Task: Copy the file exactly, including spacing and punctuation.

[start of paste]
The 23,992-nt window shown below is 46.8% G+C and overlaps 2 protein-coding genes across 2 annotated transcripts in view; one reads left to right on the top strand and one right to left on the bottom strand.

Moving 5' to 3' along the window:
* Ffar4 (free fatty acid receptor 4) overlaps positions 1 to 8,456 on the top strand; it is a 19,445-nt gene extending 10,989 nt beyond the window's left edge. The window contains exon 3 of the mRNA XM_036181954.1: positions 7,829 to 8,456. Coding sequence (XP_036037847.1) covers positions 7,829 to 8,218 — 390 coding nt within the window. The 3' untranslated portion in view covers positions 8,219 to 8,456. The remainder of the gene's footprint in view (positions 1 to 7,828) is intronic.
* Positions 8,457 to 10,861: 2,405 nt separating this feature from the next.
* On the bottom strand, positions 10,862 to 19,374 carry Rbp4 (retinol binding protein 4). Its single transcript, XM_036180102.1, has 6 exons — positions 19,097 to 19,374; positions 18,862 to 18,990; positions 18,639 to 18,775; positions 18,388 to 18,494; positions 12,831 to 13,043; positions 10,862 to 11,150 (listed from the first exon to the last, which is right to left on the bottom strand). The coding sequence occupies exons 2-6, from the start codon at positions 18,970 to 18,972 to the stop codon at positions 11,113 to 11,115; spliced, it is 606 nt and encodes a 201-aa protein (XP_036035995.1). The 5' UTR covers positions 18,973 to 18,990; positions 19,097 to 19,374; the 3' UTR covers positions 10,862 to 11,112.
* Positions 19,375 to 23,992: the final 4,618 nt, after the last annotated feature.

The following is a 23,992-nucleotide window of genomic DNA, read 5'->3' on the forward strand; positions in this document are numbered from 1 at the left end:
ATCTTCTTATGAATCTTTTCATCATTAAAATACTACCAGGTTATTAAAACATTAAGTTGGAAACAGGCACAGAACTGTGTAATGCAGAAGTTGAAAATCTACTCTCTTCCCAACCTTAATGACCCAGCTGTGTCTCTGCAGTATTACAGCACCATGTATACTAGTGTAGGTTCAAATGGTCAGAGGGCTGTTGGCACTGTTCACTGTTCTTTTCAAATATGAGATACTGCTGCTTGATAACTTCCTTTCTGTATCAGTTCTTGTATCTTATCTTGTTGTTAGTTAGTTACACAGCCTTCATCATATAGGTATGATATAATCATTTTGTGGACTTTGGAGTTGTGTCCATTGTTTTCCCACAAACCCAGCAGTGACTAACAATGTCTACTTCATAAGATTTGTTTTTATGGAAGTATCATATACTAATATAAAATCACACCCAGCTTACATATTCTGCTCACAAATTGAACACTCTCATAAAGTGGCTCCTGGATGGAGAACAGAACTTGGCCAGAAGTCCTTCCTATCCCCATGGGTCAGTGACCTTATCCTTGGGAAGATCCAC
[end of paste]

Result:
The 23,992-nt window shown below is 46.8% G+C and overlaps 2 protein-coding genes across 2 annotated transcripts in view; one reads left to right on the top strand and one right to left on the bottom strand.

Moving 5' to 3' along the window:
* Ffar4 (free fatty acid receptor 4) overlaps positions 1 to 8,456 on the top strand; it is a 19,445-nt gene extending 10,989 nt beyond the window's left edge. The window contains exon 3 of the mRNA XM_036181954.1: positions 7,829 to 8,456. Coding sequence (XP_036037847.1) covers positions 7,829 to 8,218 — 390 coding nt within the window. The 3' untranslated portion in view covers positions 8,219 to 8,456. The remainder of the gene's footprint in view (positions 1 to 7,828) is intronic.
* Positions 8,457 to 10,861: 2,405 nt separating this feature from the next.
* On the bottom strand, positions 10,862 to 19,374 carry Rbp4 (retinol binding protein 4). Its single transcript, XM_036180102.1, has 6 exons — positions 19,097 to 19,374; positions 18,862 to 18,990; positions 18,639 to 18,775; positions 18,388 to 18,494; positions 12,831 to 13,043; positions 10,862 to 11,150 (listed from the first exon to the last, which is right to left on the bottom strand). The coding sequence occupies exons 2-6, from the start codon at positions 18,970 to 18,972 to the stop codon at positions 11,113 to 11,115; spliced, it is 606 nt and encodes a 201-aa protein (XP_036035995.1). The 5' UTR covers positions 18,973 to 18,990; positions 19,097 to 19,374; the 3' UTR covers positions 10,862 to 11,112.
* Positions 19,375 to 23,992: the final 4,618 nt, after the last annotated feature.

The following is a 23,992-nucleotide window of genomic DNA, read 5'->3' on the forward strand; positions in this document are numbered from 1 at the left end:
ATCTTCTTATGAATCTTTTCATCATTAAAATACTACCAGGTTATTAAAACATTAAGTTGGAAACAGGCACAGAACTGTGTAATGCAGAAGTTGAAAATCTACTCTCTTCCCAACCTTAATGACCCAGCTGTGTCTCTGCAGTATTACAGCACCATGTATACTAGTGTAGGTTCAAATGGTCAGAGGGCTGTTGGCACTGTTCACTGTTCTTTTCAAATATGAGATACTGCTGCTTGATAACTTCCTTTCTGTATCAGTTCTTGTATCTTATCTTGTTGTTAGTTAGTTACACAGCCTTCATCATATAGGTATGATATAATCATTTTGTGGACTTTGGAGTTGTGTCCATTGTTTTCCCACAAACCCAGCAGTGACTAACAATGTCTACTTCATAAGATTTGTTTTTATGGAAGTATCATATACTAATATAAAATCACACCCAGCTTACATATTCTGCTCACAAATTGAACACTCTCATAAAGTGGCTCCTGGATGGAGAACAGAACTTGGCCAGAAGTCCTTCCTATCCCCATGGGTCAGTGACCTTATCCTTGGGAAGATCCAC